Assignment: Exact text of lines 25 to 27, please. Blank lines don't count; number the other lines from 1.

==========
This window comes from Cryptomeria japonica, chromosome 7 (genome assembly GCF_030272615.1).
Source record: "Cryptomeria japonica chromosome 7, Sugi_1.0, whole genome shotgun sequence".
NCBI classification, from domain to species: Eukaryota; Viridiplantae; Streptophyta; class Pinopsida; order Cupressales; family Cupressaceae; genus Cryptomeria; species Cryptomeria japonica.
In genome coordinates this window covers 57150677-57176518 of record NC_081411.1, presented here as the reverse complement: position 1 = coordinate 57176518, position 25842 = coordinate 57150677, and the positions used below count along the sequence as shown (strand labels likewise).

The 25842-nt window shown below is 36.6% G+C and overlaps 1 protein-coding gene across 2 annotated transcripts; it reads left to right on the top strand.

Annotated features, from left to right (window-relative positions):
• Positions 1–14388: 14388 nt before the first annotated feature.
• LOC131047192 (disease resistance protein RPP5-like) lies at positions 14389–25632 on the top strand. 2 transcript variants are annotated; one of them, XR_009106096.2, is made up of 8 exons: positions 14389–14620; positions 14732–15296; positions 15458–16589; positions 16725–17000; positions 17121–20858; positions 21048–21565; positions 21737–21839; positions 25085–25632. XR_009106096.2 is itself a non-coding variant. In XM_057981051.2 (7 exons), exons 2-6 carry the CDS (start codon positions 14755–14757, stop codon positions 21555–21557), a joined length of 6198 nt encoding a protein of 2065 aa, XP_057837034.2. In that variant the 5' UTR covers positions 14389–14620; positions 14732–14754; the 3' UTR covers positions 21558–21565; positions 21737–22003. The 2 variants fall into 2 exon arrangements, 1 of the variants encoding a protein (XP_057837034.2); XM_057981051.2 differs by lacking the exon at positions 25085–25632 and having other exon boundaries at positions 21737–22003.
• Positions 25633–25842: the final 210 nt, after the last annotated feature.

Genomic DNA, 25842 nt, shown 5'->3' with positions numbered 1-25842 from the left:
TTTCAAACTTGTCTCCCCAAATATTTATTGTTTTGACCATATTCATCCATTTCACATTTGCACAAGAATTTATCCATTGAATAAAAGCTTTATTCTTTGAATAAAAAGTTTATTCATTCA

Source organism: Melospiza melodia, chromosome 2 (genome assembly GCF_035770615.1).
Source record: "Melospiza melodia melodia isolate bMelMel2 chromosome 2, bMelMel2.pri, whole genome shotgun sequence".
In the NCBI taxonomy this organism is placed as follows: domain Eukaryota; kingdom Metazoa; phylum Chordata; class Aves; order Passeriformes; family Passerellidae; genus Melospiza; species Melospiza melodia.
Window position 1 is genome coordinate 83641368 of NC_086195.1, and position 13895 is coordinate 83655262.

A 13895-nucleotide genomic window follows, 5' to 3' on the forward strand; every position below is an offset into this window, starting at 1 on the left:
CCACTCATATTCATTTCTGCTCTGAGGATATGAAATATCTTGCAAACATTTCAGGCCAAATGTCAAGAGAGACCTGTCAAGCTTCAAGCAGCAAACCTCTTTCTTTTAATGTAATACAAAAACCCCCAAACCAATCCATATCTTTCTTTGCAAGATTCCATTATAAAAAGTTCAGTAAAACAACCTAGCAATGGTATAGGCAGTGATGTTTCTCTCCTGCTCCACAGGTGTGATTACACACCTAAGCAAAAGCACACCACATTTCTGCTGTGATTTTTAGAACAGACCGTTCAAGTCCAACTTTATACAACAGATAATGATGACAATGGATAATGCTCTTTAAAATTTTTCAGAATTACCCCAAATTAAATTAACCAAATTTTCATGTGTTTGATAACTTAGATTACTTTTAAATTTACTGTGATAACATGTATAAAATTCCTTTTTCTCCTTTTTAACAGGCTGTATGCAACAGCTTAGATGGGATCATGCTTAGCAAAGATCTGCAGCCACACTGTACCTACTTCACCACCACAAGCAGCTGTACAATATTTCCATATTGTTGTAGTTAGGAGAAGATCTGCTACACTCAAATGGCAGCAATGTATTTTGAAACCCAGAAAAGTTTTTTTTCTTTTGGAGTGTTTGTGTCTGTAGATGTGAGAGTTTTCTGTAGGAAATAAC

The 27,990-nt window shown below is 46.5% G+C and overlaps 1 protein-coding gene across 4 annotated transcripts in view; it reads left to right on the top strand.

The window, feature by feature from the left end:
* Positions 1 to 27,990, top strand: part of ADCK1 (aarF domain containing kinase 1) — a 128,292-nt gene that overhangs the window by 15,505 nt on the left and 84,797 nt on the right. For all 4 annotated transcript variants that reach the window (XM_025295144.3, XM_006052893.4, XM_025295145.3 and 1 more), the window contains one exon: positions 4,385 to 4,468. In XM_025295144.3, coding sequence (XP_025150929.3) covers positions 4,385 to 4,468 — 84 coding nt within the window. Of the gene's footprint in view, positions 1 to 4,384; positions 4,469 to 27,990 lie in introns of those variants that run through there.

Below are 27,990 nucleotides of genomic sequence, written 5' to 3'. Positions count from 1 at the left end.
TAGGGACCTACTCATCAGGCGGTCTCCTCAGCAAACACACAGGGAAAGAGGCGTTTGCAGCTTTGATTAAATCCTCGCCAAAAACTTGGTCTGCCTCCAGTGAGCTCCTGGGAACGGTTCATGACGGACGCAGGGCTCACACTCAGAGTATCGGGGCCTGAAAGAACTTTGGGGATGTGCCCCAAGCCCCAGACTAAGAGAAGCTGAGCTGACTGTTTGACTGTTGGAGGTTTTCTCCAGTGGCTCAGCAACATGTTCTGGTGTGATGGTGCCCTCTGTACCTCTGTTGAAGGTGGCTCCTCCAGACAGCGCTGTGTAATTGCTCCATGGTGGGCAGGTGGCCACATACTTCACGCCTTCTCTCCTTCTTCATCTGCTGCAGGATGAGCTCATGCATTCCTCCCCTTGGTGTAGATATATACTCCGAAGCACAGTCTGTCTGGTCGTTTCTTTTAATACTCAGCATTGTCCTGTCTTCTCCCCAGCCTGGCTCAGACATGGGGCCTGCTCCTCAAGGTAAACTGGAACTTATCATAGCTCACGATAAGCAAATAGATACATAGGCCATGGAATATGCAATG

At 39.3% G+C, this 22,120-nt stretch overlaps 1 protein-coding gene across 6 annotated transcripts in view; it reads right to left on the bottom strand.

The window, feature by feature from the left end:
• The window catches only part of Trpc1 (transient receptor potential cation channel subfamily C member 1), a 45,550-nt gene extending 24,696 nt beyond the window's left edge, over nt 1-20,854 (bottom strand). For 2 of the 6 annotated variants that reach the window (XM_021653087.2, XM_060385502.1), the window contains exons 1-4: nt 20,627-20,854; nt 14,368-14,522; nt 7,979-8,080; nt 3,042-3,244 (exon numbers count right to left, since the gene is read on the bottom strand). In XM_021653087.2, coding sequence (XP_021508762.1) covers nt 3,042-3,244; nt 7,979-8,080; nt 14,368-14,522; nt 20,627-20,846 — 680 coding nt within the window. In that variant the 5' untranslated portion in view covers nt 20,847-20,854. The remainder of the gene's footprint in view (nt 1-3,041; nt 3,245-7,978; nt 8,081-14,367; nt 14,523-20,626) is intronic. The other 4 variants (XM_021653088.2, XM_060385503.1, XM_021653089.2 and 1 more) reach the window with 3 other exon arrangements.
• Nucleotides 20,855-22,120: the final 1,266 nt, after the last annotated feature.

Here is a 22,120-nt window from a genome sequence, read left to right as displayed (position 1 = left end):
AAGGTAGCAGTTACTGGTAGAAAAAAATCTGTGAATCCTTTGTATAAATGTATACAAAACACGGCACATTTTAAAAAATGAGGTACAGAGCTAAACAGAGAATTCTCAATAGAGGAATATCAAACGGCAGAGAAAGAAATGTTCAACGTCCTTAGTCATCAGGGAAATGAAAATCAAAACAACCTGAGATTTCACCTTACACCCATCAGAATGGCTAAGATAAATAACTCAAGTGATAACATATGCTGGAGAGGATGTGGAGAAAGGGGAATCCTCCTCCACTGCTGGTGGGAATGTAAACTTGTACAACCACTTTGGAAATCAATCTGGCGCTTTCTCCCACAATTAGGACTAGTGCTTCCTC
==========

• The window catches only part of Trpc1 (transient receptor potential cation channel subfamily C member 1), a 45,550-nt gene extending 24,696 nt beyond the window's left edge, over nt 1-20,854 (bottom strand). For 2 of the 6 annotated variants that reach the window (XM_021653087.2, XM_060385502.1), the window contains exons 1-4: nt 20,627-20,854; nt 14,368-14,522; nt 7,979-8,080; nt 3,042-3,244 (exon numbers count right to left, since the gene is read on the bottom strand). In XM_021653087.2, coding sequence (XP_021508762.1) covers nt 3,042-3,244; nt 7,979-8,080; nt 14,368-14,522; nt 20,627-20,846 — 680 coding nt within the window. In that variant the 5' untranslated portion in view covers nt 20,847-20,854. The remainder of the gene's footprint in view (nt 1-3,041; nt 3,245-7,978; nt 8,081-14,367; nt 14,523-20,626) is intronic. The other 4 variants (XM_021653088.2, XM_060385503.1, XM_021653089.2 and 1 more) reach the window with 3 other exon arrangements.
• Nucleotides 20,855-22,120: the final 1,266 nt, after the last annotated feature.

Here is a 22,120-nt window from a genome sequence, read left to right as displayed (position 1 = left end):